Off-Course Training Through Deep Breathing
By Neil E. Wolkodoff, PhD
In golf, mental focus just before the shot is essential.
Knowing your mental state, heart rate level, and tension, aids focus and emotional regulation. Keeping the best focus in good times and after poor shots determines your ability to play optimally.
Golf is best played more relaxed than amped up. Getting charged is excellent for the WWE or football but not for golf.
Knowing where you are on your scale is essential. With tour players, if they are rattled in any way, they step back and start again. And while the golf course is the ultimate demonstration of your self-awareness and re-control in this area, it is not the best place to develop an understanding of your inner monk.
Deep Breathing (DB)and Meditation, two popular methods of increased focus and stress reduction, work on the same basic principles. Both aim to counter the autonomic nervous system, which increases physiological arousal or level. The parasympathetic pathway lowers the responses in this area. DB gets at this link via controlled breathing, especially by using the diaphragm (the muscle at the base of the chest). Meditation is mind-directed in the connection.
Research shows that athletes in breathing exercise programs lower their overall heart rate, blood pressure, and other integrated body responses. Slow down and control your breaths, then your levels in these areas subside. As an entry point to improved golf focus, DB is more manageable for most golfers to apply and start a program than meditation.
The plus of DB programs is that you can perform these at home, the office, and even the golf course. The actual golf application depends on knowing when your levels are too high and being able to calm down and focus quickly. After making DB a routine, many athletes add “mindfulness” components, including meditation.
An entry-level to get started is to sit in a comfortable chair and control your breathing with a pattern. One famous sequence is 4-7-8. Inhale or take in air through the nose for a count of four. Hold your breath for seven counts. Then let out the air or exhale for eight counts. An accepted starting point for deep breathing. Four cycles are a good starting point, and five minutes of total DB has researched benefits in self-awareness and health.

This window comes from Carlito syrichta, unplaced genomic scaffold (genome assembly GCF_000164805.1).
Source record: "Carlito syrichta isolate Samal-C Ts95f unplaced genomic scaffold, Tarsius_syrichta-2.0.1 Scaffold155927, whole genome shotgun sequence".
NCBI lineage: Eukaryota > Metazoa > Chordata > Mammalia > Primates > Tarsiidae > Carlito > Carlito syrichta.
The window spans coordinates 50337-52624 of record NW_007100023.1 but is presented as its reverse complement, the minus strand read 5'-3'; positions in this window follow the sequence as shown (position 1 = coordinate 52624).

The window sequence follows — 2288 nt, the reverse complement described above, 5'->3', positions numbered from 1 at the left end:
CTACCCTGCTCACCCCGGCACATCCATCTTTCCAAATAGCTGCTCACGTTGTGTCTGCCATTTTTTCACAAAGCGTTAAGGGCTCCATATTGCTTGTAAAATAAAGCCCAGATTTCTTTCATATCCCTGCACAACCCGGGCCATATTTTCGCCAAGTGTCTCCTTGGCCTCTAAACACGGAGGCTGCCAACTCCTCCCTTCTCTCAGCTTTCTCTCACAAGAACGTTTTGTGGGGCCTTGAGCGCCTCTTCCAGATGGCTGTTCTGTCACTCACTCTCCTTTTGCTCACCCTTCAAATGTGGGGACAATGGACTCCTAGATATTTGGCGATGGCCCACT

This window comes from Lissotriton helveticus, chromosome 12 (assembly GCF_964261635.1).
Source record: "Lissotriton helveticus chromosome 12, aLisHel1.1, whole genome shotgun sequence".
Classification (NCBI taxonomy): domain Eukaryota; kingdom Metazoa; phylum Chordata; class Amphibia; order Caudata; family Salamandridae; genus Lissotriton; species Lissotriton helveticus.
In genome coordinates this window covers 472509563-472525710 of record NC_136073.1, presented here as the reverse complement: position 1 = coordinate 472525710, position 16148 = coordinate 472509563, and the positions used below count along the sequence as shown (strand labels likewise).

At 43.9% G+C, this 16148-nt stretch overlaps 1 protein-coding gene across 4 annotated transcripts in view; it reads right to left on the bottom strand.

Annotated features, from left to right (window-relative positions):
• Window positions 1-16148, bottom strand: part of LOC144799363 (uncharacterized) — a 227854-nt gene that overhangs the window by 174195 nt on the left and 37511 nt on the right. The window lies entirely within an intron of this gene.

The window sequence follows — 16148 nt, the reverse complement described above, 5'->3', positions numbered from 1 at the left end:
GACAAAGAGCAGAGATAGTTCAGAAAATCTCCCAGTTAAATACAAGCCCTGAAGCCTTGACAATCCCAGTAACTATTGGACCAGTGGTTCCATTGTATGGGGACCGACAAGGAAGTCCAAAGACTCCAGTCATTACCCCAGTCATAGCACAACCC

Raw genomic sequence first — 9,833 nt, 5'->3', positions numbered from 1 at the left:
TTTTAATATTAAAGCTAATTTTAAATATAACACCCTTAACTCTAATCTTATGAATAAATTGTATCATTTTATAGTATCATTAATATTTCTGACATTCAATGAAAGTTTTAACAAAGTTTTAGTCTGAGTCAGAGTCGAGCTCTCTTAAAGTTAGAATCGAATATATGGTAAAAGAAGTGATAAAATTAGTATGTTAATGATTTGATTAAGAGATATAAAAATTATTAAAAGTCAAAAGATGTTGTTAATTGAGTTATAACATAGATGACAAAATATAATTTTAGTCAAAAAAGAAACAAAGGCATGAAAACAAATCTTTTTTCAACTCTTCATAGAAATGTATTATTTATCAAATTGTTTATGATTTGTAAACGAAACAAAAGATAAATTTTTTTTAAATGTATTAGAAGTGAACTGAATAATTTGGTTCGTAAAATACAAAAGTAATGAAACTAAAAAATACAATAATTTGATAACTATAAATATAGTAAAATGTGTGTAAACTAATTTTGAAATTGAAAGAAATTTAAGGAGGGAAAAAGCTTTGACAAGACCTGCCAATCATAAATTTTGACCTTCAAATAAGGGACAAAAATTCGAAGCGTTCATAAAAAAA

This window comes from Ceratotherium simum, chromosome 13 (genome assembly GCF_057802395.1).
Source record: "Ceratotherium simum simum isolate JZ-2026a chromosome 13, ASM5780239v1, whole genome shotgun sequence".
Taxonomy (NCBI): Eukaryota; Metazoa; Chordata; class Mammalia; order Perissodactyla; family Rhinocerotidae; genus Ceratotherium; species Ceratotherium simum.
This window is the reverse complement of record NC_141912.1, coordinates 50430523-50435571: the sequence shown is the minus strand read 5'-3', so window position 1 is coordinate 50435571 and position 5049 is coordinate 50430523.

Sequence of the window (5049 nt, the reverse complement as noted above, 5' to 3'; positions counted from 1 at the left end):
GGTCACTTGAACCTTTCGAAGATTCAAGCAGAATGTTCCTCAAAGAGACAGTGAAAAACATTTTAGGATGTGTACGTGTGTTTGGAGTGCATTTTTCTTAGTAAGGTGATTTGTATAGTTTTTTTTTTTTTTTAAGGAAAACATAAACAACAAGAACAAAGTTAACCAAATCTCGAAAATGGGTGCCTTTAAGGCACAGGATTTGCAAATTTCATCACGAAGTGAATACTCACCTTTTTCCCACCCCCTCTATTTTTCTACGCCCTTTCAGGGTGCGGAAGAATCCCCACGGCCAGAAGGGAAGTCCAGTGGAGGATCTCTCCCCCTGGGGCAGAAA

If you want more structure, the next level up is a phone or computer app to coach you through deep breathing exercises as a more directed tool in the DB application. The apps have timing cues, yet little measurement of how you performed in keeping pace. Many apps will allow you to set the timing, sequence, total time, and signals. A step up from counting in your mind.
Biofeedback is two steps up from guided DB. Using sophisticated measurement devices, your state of anxiety and relaxation is constantly monitored during biofeedback. You know when it goes up and when it goes down. Typically, this is performed in a clinician’s office.
To explore this level on your own, tools like the Neuropeak Pro (www.neuropeakpro.com/) provide more sophisticated feedback without a trip to the therapist. The belt resembles a heart rate monitor and compares breathing patterns to optimal ones. It uses directed and coached breathing to gain self-awareness and control physiological arousal. Through the app on the phone, the system uses your breathing rate to influence parasympathetic control, thus lowering your heart rate. It also has rating metrics for effectiveness, consistency, and breath-by-breath balance.
Through deep breathing, you can spot negative patterns and levels much more quickly and implement breathing and/or tension reduction strategies to get you back in the zone. And more importantly, with practice, it takes a shorter time to return to the relaxed/optimal focus state. If you practice any of these methods, your golf will be better in the long run.
Neil E. Wolkodoff, PhD, performs research on golf and sports, and provides programs to improve human performance and health. He has worked successfully with PGA, collegiate and junior golfers over the last 25 years. Neil is the Medical Program Director for the Colorado Center for Health & Sports Science.